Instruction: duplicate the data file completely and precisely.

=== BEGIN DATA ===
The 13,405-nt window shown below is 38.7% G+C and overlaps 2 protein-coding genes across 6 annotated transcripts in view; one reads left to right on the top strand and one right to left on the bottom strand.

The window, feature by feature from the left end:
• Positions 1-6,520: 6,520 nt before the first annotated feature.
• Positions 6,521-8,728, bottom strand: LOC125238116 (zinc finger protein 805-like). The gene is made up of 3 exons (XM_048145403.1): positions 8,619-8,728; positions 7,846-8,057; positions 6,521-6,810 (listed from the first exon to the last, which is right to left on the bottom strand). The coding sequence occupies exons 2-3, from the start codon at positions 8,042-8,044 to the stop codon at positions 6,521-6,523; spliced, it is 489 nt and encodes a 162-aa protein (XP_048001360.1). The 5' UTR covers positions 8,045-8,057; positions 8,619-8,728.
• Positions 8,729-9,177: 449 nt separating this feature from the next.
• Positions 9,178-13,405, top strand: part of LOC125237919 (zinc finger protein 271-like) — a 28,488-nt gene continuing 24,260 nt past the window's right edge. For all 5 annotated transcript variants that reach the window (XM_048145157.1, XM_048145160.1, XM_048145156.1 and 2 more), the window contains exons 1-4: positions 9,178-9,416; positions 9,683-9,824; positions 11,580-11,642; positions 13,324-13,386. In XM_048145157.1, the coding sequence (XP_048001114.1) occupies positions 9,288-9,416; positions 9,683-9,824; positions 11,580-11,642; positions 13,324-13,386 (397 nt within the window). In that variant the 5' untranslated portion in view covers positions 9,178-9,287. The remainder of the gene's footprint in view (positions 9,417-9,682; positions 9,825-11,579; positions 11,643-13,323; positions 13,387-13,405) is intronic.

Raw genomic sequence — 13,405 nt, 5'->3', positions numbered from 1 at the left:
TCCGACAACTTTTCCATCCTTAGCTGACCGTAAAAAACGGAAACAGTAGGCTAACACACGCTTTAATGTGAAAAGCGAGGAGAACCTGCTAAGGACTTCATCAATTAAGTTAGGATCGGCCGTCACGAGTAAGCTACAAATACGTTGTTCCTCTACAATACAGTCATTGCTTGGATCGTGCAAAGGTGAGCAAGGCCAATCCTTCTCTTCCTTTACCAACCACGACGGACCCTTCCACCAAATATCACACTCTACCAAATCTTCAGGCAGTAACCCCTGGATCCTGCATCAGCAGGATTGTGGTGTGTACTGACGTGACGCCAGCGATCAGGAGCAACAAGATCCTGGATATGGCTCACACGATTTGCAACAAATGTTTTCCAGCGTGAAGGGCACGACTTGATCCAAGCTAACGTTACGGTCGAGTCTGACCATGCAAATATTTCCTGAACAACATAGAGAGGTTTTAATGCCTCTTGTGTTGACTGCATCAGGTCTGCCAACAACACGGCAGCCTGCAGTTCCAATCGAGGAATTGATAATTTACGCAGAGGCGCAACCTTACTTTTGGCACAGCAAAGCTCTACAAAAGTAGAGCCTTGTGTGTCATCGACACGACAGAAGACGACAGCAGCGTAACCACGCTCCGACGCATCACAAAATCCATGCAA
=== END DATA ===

The 13,405-nt window shown below is 38.7% G+C and overlaps 2 protein-coding genes across 6 annotated transcripts in view; one reads left to right on the top strand and one right to left on the bottom strand.

The window, feature by feature from the left end:
• Positions 1-6,520: 6,520 nt before the first annotated feature.
• Positions 6,521-8,728, bottom strand: LOC125238116 (zinc finger protein 805-like). The gene is made up of 3 exons (XM_048145403.1): positions 8,619-8,728; positions 7,846-8,057; positions 6,521-6,810 (listed from the first exon to the last, which is right to left on the bottom strand). The coding sequence occupies exons 2-3, from the start codon at positions 8,042-8,044 to the stop codon at positions 6,521-6,523; spliced, it is 489 nt and encodes a 162-aa protein (XP_048001360.1). The 5' UTR covers positions 8,045-8,057; positions 8,619-8,728.
• Positions 8,729-9,177: 449 nt separating this feature from the next.
• Positions 9,178-13,405, top strand: part of LOC125237919 (zinc finger protein 271-like) — a 28,488-nt gene continuing 24,260 nt past the window's right edge. For all 5 annotated transcript variants that reach the window (XM_048145157.1, XM_048145160.1, XM_048145156.1 and 2 more), the window contains exons 1-4: positions 9,178-9,416; positions 9,683-9,824; positions 11,580-11,642; positions 13,324-13,386. In XM_048145157.1, the coding sequence (XP_048001114.1) occupies positions 9,288-9,416; positions 9,683-9,824; positions 11,580-11,642; positions 13,324-13,386 (397 nt within the window). In that variant the 5' untranslated portion in view covers positions 9,178-9,287. The remainder of the gene's footprint in view (positions 9,417-9,682; positions 9,825-11,579; positions 11,643-13,323; positions 13,387-13,405) is intronic.

Raw genomic sequence — 13,405 nt, 5'->3', positions numbered from 1 at the left:
TCCGACAACTTTTCCATCCTTAGCTGACCGTAAAAAACGGAAACAGTAGGCTAACACACGCTTTAATGTGAAAAGCGAGGAGAACCTGCTAAGGACTTCATCAATTAAGTTAGGATCGGCCGTCACGAGTAAGCTACAAATACGTTGTTCCTCTACAATACAGTCATTGCTTGGATCGTGCAAAGGTGAGCAAGGCCAATCCTTCTCTTCCTTTACCAACCACGACGGACCCTTCCACCAAATATCACACTCTACCAAATCTTCAGGCAGTAACCCCTGGATCCTGCATCAGCAGGATTGTGGTGTGTACTGACGTGACGCCAGCGATCAGGAGCAACAAGATCCTGGATATGGCTCACACGATTTGCAACAAATGTTTTCCAGCGTGAAGGGCACGACTTGATCCAAGCTAACGTTACGGTCGAGTCTGACCATGCAAATATTTCCTGAACAACATAGAGAGGTTTTAATGCCTCTTGTGTTGACTGCATCAGGTCTGCCAACAACACGGCAGCCTGCAGTTCCAATCGAGGAATTGATAATTTACGCAGAGGCGCAACCTTACTTTTGGCACAGCAAAGCTCTACAAAAGTAGAGCCTTGTGTGTCATCGACACGACAGAAGACGACAGCAGCGTAACCACGCTCCGACGCATCACAAAATCCATGCAA